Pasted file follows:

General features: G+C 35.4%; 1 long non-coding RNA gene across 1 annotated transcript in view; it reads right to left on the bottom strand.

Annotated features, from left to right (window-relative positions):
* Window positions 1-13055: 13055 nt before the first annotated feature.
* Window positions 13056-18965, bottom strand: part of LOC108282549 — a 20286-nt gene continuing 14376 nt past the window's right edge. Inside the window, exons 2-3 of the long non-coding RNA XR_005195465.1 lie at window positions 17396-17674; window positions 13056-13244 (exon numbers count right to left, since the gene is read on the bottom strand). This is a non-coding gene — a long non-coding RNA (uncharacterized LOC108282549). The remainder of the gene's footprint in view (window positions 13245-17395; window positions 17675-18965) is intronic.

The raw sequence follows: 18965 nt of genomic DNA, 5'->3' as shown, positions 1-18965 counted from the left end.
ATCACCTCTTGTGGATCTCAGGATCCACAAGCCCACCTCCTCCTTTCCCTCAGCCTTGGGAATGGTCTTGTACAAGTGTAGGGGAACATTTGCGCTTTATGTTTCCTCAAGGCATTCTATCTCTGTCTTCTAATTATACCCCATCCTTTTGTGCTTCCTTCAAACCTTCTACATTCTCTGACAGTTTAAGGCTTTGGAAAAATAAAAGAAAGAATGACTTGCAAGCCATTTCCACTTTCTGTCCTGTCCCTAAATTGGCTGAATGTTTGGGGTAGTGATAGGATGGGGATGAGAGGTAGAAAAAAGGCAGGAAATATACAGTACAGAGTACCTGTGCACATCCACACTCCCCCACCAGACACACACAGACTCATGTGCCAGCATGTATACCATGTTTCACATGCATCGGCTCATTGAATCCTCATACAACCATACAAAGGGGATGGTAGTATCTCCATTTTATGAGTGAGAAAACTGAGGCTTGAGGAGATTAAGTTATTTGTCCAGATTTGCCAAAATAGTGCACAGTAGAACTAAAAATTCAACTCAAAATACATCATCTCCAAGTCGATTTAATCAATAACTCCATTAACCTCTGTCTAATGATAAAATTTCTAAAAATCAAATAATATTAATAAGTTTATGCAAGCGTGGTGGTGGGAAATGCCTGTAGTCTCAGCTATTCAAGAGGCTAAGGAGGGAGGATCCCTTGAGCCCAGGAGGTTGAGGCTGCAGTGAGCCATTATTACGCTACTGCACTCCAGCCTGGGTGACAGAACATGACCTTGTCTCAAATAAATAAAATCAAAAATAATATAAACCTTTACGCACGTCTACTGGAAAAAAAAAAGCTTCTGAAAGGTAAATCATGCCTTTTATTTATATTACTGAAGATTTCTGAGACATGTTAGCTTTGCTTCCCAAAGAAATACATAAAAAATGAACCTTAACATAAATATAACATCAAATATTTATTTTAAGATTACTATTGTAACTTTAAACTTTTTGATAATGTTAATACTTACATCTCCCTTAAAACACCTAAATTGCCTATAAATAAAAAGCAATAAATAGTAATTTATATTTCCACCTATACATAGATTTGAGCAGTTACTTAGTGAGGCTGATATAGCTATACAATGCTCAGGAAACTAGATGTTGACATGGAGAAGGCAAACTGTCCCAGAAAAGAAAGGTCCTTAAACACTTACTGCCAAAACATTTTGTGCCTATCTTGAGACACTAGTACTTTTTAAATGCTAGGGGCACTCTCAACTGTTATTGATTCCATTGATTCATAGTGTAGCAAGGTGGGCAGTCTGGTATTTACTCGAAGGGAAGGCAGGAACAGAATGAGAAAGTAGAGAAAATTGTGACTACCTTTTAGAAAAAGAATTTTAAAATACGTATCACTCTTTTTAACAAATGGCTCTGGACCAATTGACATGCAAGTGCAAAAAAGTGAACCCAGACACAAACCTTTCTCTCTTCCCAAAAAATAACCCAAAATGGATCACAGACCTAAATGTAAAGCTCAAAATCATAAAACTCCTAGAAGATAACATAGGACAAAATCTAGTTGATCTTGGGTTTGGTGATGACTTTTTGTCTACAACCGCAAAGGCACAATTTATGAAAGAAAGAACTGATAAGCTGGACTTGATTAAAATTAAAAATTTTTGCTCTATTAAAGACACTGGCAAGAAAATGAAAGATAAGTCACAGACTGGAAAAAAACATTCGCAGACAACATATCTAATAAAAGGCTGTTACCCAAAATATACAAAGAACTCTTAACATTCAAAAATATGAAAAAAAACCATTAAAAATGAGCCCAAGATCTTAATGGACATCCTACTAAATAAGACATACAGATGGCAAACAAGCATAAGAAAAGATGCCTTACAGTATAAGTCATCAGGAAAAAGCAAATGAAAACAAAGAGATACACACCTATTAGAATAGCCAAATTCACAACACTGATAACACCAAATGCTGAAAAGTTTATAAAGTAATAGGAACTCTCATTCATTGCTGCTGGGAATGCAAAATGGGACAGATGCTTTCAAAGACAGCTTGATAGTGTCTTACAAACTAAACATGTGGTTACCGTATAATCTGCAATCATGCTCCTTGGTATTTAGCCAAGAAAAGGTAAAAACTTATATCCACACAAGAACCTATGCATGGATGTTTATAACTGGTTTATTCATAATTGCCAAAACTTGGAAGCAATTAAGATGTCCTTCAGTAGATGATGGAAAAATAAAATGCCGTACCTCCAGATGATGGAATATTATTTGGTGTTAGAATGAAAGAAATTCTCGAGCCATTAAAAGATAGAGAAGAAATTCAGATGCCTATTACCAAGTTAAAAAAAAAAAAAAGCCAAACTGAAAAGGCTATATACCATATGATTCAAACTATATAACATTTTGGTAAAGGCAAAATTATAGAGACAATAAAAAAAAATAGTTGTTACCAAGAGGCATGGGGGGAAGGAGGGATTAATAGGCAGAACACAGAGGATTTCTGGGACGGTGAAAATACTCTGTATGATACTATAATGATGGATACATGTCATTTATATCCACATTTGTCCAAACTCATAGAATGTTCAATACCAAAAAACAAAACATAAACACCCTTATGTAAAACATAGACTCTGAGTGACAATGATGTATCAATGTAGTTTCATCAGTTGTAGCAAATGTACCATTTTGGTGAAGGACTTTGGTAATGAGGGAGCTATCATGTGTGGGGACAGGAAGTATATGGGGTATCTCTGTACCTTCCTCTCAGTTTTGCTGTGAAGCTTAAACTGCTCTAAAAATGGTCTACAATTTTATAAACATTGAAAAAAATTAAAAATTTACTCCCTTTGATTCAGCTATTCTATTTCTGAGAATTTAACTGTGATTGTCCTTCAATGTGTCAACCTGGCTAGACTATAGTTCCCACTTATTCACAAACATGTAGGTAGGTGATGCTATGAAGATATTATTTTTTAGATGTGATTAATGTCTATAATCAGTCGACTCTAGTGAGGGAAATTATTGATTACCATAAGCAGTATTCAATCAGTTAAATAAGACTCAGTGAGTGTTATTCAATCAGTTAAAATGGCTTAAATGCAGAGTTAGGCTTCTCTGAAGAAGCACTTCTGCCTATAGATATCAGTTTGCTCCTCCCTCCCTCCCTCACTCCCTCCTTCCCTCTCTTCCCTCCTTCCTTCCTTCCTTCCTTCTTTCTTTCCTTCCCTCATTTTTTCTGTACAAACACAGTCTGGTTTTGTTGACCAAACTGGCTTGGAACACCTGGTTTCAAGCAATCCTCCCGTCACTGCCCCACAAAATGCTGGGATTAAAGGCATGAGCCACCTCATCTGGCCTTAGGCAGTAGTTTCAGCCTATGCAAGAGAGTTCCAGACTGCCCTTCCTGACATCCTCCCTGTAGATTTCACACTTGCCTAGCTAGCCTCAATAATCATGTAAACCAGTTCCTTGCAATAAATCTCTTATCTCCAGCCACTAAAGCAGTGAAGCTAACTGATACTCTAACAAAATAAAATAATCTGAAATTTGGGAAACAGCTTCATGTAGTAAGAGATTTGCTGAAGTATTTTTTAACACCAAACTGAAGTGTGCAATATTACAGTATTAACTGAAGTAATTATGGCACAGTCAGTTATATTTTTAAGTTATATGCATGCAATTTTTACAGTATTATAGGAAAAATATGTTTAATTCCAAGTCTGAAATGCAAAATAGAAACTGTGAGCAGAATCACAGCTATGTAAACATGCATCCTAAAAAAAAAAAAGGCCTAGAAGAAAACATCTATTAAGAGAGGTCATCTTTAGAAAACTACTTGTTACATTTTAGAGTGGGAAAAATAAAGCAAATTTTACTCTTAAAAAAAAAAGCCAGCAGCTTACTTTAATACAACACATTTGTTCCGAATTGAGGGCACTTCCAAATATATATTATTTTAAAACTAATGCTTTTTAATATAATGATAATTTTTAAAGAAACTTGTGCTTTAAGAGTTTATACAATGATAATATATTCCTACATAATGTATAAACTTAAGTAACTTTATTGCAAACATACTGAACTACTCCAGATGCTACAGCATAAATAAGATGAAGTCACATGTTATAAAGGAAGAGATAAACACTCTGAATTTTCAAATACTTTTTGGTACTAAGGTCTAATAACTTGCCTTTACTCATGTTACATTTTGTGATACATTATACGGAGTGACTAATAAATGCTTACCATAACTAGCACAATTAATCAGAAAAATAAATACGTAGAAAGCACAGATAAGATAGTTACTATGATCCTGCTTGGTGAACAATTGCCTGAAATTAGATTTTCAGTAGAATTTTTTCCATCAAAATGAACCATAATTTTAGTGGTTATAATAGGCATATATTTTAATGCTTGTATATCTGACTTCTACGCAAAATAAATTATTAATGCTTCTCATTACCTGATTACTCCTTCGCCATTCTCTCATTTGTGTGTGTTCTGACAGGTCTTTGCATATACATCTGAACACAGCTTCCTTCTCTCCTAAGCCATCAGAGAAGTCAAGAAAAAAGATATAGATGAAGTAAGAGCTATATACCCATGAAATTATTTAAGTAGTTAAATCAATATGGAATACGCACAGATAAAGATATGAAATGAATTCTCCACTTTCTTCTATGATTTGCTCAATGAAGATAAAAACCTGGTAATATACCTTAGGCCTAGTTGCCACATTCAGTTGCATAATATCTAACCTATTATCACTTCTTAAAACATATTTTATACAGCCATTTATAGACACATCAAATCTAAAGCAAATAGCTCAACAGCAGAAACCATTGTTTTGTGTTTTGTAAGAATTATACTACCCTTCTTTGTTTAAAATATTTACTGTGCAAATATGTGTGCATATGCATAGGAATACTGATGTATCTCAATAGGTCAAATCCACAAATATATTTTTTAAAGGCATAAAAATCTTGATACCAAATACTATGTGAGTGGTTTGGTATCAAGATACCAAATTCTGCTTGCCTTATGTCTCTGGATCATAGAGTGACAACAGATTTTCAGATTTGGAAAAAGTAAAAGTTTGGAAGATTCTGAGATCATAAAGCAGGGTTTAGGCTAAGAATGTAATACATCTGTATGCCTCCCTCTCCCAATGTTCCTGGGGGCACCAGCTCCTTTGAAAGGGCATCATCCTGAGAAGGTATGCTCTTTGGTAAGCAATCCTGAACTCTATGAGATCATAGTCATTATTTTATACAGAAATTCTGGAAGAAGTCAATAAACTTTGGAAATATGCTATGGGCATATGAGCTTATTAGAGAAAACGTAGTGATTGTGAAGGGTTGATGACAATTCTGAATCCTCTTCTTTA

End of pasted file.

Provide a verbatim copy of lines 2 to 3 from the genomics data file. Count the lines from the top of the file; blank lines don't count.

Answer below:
Annotated features, from left to right (window-relative positions):
* Window positions 1-13055: 13055 nt before the first annotated feature.